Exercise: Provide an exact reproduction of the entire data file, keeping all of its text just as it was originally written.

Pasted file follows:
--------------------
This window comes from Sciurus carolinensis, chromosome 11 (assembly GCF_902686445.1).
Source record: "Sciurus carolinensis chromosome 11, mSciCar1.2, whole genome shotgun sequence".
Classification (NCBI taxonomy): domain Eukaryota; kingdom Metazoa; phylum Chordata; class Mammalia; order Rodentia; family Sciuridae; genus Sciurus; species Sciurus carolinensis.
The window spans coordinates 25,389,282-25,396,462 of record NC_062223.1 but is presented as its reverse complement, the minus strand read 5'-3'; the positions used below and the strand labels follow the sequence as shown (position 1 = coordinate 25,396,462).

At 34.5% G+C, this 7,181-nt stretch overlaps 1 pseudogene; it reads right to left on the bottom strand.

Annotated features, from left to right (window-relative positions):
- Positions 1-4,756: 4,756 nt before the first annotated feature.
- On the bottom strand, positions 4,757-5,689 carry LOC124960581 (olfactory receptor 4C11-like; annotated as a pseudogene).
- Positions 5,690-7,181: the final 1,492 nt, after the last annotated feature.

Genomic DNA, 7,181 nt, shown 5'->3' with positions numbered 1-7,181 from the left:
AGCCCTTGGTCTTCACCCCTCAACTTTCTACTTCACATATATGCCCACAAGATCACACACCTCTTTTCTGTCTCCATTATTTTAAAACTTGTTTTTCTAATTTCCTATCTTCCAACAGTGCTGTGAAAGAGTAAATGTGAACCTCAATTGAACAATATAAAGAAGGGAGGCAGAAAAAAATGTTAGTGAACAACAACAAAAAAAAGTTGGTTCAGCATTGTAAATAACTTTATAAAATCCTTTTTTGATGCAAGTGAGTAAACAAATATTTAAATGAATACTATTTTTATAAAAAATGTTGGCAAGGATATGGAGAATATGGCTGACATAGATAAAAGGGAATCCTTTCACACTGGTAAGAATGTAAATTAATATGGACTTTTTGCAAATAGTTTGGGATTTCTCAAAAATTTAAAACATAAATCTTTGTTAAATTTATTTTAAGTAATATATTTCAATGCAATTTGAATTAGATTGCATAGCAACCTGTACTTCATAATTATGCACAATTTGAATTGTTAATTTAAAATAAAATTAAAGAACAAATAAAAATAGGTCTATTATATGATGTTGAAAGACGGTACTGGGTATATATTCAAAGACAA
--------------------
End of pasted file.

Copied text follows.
This window comes from Sciurus carolinensis, chromosome 11 (assembly GCF_902686445.1).
Source record: "Sciurus carolinensis chromosome 11, mSciCar1.2, whole genome shotgun sequence".
Classification (NCBI taxonomy): domain Eukaryota; kingdom Metazoa; phylum Chordata; class Mammalia; order Rodentia; family Sciuridae; genus Sciurus; species Sciurus carolinensis.
The window spans coordinates 25,389,282-25,396,462 of record NC_062223.1 but is presented as its reverse complement, the minus strand read 5'-3'; the positions used below and the strand labels follow the sequence as shown (position 1 = coordinate 25,396,462).

At 34.5% G+C, this 7,181-nt stretch overlaps 1 pseudogene; it reads right to left on the bottom strand.

Annotated features, from left to right (window-relative positions):
- Positions 1-4,756: 4,756 nt before the first annotated feature.
- On the bottom strand, positions 4,757-5,689 carry LOC124960581 (olfactory receptor 4C11-like; annotated as a pseudogene).
- Positions 5,690-7,181: the final 1,492 nt, after the last annotated feature.

Genomic DNA, 7,181 nt, shown 5'->3' with positions numbered 1-7,181 from the left:
AGCCCTTGGTCTTCACCCCTCAACTTTCTACTTCACATATATGCCCACAAGATCACACACCTCTTTTCTGTCTCCATTATTTTAAAACTTGTTTTTCTAATTTCCTATCTTCCAACAGTGCTGTGAAAGAGTAAATGTGAACCTCAATTGAACAATATAAAGAAGGGAGGCAGAAAAAAATGTTAGTGAACAACAACAAAAAAAAGTTGGTTCAGCATTGTAAATAACTTTATAAAATCCTTTTTTGATGCAAGTGAGTAAACAAATATTTAAATGAATACTATTTTTATAAAAAATGTTGGCAAGGATATGGAGAATATGGCTGACATAGATAAAAGGGAATCCTTTCACACTGGTAAGAATGTAAATTAATATGGACTTTTTGCAAATAGTTTGGGATTTCTCAAAAATTTAAAACATAAATCTTTGTTAAATTTATTTTAAGTAATATATTTCAATGCAATTTGAATTAGATTGCATAGCAACCTGTACTTCATAATTATGCACAATTTGAATTGTTAATTTAAAATAAAATTAAAGAACAAATAAAAATAGGTCTATTATATGATGTTGAAAGACGGTACTGGGTATATATTCAAAGACAA